Cercis canadensis - Eastern Redbud

Eastern Redbud

Common Name: Eastern Redbud

Scientific Name: Cercis canadensis

In 1781, Thomas Jefferson listed "redbud or Judas-tree" in his Notes on the State of Virginia as a native "Esculent" tree.[1] He intended it to be a part of his shrubbery scheme for the western slope of Monticello and in the clumps of trees planted in the angles of the house in 1807.[2] He likewise directed that redbuds be planted among clumps of native trees and shrubs at Poplar Forest in 1812.[3] One of the earliest American references to this tree was made by John Custis in correspondence with Peter Collinson in 1735.[4]

The Eastern Redbud is a hardy, deciduous, spring flowering tree with graceful heart-shaped leaves and purplish-pink, pea-like flowers.

- Text from Center for Historic Plants Information Sheet

Primary Source References

1771.  (Miscellaneous Memoranda).  "Trees.--Redbud."[5]

1771 September 30. "Trees...Red-bud."[6]

1791 May 8. (Jefferson to Maria Jefferson Eppes). "May 4th the gelder-rose, dog-wood, redbud, azalea were in blossom."[7]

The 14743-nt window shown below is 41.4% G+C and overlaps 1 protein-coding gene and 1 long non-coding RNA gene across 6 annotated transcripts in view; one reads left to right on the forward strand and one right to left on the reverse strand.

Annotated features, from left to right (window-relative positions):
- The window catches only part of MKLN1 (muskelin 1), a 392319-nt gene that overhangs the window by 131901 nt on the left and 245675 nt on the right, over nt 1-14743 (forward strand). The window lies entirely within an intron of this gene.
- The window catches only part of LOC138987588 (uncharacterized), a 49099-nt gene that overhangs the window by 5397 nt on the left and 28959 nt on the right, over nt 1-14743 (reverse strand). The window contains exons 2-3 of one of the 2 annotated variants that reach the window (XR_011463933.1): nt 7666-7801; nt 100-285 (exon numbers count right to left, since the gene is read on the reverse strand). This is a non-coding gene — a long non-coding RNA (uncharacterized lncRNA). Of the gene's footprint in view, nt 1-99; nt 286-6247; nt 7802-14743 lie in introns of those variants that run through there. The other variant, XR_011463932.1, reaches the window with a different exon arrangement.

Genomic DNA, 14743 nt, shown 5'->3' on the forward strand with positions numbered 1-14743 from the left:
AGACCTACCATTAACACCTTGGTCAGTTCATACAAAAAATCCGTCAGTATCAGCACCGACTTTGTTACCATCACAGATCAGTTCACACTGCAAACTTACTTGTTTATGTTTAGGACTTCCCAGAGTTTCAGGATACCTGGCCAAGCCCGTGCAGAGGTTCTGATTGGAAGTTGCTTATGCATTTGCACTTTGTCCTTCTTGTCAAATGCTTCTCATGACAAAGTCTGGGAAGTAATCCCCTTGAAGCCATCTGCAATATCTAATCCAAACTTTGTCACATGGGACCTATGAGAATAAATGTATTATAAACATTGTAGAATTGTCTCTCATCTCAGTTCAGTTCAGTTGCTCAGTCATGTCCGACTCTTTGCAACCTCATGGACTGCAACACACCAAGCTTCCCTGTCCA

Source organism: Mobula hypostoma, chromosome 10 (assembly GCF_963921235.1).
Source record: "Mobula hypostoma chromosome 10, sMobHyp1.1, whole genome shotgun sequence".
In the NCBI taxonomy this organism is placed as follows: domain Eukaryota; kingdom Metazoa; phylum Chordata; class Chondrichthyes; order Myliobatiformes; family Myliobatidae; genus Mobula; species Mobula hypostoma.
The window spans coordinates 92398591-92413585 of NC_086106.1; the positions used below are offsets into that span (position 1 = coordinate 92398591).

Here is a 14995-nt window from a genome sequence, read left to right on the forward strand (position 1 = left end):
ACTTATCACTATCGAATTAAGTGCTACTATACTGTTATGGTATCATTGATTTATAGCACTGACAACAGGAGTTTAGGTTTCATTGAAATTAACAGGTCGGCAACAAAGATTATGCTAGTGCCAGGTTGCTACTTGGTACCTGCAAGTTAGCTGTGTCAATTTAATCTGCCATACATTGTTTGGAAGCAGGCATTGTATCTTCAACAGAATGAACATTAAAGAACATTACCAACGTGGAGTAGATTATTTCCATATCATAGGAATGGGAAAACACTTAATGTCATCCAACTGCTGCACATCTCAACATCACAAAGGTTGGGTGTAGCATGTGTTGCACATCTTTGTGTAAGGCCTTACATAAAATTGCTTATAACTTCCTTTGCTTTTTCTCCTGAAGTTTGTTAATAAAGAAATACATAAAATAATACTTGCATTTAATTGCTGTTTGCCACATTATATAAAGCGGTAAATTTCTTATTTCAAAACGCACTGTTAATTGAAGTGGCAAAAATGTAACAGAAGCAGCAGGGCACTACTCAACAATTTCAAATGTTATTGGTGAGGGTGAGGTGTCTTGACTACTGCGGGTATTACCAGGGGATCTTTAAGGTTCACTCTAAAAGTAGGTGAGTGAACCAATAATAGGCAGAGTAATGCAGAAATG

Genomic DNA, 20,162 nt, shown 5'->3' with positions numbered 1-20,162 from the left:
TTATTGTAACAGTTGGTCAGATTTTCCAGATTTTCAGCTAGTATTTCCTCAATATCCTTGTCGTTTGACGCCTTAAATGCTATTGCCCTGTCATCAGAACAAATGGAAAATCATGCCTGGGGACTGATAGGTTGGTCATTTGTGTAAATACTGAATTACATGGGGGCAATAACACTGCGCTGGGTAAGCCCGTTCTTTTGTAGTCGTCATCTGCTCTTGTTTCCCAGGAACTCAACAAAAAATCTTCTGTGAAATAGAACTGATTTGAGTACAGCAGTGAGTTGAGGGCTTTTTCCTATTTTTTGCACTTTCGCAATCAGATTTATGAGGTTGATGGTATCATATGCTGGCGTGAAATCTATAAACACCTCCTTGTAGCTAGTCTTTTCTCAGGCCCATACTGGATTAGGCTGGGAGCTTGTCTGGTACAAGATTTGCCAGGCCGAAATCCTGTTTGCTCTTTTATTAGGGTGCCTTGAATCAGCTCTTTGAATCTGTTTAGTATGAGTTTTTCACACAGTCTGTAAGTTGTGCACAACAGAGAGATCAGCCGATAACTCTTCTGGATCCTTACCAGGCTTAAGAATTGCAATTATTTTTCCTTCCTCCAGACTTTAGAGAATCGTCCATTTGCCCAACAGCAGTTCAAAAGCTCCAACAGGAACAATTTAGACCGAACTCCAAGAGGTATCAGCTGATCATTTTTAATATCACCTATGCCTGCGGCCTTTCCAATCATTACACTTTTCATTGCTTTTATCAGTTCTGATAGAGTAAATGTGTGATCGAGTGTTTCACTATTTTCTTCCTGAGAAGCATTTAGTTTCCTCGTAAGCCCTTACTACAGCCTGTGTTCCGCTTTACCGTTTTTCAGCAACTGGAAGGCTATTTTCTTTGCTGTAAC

1807 April 16.  (Weather Memorandum Book). "planted as follows...1. Red bud (N. E. clump)...the above were from Maine except 5 horse chestnuts from nursery & the Redbud"[8]

1812 Nov.  (Planting Memorandum for Poplar Forest).  "...clump of Athenian & Balsam poplars at each corner of house.  intermix locusts, common and Kentucky, redbuds, dogwoods, calycanthus, liriodendron."[9]

1817 January.  (Summary of Jefferson's Meteorological Journal, 1810-1816).  "The Red bud [comes into blossom], from April 2 to Apr. 19."[10]

1818 April 11. (Jefferson to Jacob Bigelow). "The red bud blooms Apr. 2-19."[11]

Further Sources


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